Both surgical and cotton masks were found to be ineffective for preventing the dissemination of SARS-CoV-2 from the coughs of patients with COVID-19.
Fungi found in cotton can decrease root knot nematode galling
Gregory Sword and colleagues at Texas A&M University inoculated cotton seeds with a diverse array of fungal isolates and tested the resulting seedlings in greenhouse trials for susceptibility to gall formation by root knot nematodes.
Why does your cotton towel get stiff after natural drying?
The remaining 'bound water' on cotton surfaces cross-link single fibers of cotton, causing hardening after natural drying, according to a new study conducted by Kao Corporation and Hokkaido University.
DNA riddle unravelled: How cells access data from 'genetic cotton reels'
With so much genetic information packed in such a tiny space, how cells access DNA when it needs it is something of a mystery.
Long-term analysis shows GM cotton no match for insects in India
In India, Bt cotton is the most widely planted cotton crop by acreage, and it is hugely controversial.
What if mysterious 'cotton candy' planets actually sport rings?
Some of the extremely low-density, 'cotton candy like' exoplanets called super-puffs may actually have rings, according to new research published in The Astronomical Journal by Carnegie's Anthony Piro and Caltech's Shreyas Vissapragada.
Benefits of integrating cover crop with broiler litter in no-till dryland cotton systems
Although most cotton is grown in floodplain soils in the Mississippi Delta region, a large amount of cotton is also grown under no-till systems on upland soils that are vulnerable to erosion and have reduced organic matter.
Implementing no-till and cover crops in Texas cotton systems
Healthy soil leads to productive and sustainable agriculture. Farmers who work with, not against, the soil can improve the resiliency of their land.
More Cotton News and Cotton Current Events

Trending Science News

Current Coronavirus (COVID-19) News

Top Science Podcasts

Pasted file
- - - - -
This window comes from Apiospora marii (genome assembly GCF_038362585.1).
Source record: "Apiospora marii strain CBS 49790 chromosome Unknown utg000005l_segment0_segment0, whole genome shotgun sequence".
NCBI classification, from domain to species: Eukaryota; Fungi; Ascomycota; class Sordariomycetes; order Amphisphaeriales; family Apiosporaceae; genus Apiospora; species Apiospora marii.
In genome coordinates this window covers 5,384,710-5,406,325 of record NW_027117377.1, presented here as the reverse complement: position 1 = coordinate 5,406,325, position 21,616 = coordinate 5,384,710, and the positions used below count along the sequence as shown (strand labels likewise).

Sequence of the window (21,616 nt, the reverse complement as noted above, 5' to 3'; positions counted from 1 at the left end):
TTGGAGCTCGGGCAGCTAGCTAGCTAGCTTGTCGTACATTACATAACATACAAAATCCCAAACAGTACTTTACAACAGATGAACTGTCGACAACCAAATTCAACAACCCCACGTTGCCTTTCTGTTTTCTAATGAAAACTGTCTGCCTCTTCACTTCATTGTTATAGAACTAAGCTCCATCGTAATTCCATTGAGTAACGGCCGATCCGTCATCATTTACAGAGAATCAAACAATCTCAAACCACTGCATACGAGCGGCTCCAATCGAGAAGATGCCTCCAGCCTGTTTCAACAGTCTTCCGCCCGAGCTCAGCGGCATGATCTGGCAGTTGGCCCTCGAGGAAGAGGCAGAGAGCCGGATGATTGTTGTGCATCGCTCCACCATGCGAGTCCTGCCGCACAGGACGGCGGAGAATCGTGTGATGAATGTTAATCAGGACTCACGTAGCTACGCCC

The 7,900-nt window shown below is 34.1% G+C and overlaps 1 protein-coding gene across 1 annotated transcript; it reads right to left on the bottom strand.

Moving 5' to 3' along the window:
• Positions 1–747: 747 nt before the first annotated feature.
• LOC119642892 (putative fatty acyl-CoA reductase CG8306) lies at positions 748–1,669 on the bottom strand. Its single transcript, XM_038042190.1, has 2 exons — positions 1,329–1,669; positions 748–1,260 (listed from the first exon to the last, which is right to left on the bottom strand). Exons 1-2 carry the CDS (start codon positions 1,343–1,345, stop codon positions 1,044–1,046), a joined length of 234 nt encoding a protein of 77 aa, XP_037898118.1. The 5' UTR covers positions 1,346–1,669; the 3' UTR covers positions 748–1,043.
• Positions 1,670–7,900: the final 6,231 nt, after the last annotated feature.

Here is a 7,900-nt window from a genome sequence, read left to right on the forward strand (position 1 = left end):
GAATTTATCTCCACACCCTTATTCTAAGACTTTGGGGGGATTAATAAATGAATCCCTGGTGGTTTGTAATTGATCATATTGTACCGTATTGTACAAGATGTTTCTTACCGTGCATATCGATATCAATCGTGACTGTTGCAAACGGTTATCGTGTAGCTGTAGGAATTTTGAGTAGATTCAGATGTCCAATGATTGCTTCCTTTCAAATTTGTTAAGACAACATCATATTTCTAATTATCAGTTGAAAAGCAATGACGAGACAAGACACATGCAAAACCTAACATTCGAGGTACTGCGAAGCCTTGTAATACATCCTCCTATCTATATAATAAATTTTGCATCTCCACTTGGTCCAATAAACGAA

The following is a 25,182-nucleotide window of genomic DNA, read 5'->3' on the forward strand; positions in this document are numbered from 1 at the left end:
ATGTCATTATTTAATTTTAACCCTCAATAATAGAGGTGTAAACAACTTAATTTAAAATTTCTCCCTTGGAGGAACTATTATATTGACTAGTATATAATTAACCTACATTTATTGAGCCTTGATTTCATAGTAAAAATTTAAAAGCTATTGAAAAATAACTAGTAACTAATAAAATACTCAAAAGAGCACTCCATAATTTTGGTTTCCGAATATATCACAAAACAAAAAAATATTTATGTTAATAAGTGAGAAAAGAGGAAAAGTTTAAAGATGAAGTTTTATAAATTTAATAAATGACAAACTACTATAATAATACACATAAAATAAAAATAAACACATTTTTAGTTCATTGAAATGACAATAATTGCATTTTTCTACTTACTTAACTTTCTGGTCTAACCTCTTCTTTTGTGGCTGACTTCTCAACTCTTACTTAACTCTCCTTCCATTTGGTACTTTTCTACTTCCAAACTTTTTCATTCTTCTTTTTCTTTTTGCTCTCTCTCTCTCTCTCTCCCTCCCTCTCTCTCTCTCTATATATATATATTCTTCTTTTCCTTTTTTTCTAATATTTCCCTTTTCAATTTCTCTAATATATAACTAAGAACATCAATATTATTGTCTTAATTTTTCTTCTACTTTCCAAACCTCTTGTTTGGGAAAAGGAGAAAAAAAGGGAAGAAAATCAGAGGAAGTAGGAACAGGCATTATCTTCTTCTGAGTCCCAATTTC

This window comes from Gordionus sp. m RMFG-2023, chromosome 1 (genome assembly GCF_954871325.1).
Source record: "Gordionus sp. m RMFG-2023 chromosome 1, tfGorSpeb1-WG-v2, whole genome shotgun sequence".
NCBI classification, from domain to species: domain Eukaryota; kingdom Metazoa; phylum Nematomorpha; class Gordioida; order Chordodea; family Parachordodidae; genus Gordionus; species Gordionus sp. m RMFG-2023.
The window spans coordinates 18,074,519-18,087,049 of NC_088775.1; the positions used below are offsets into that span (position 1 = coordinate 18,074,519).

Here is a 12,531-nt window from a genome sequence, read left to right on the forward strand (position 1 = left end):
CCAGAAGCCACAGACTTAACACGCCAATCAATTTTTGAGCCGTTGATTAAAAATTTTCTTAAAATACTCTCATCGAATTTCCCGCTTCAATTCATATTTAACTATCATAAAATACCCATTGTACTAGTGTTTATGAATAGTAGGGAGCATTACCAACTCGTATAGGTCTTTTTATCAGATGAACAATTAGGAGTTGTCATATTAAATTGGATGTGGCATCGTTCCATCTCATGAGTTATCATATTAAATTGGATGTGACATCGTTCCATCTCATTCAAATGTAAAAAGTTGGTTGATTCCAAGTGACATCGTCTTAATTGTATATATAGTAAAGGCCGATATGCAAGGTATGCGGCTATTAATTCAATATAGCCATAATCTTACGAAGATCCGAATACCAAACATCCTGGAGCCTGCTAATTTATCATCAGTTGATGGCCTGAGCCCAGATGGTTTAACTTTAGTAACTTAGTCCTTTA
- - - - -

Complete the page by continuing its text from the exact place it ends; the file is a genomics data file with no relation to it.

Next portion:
We have hand picked the top science podcasts of 2020.
Now Playing: TED Radio Hour

Climate Mindset
In the past few months, human beings have come together to fight a global threat. This hour, TED speakers explore how our response can be the catalyst to fight another global crisis: climate change. Guests include political strategist Tom Rivett-Carnac, diplomat Christiana Figueres, climate justice activist Xiye Bastida, and writer, illustrator, and artist Oliver Jeffers.
Now Playing: Science for the People

#562 Superbug to Bedside
By now we're all good and scared about antibiotic resistance, one of the many things coming to get us all. But there's good news, sort of. News antibiotics are coming out! How do they get tested? What does that kind of a trial look like and how does it happen? Host Bethany Brookeshire talks with Matt McCarthy, author of "Superbugs: The Race to Stop an Epidemic", about the ins and outs of testing a new antibiotic in the hospital.
Now Playing: Radiolab

Speedy Beet
There are few musical moments more well-worn than the first four notes of Beethoven's Fifth Symphony. But in this short, we find out that Beethoven might have made a last-ditch effort to keep his music from ever feeling familiar, to keep pushing his listeners to a kind of psychological limit. Big thanks to our Brooklyn Philharmonic musicians: Deborah Buck and Suzy Perelman on violin, Arash Amini on cello, and Ah Ling Neu on viola. And check out The First Four Notes, Matthew Guerrieri's book on Beethoven's Fifth. Support Radiolab today at Radiolab.org/donate.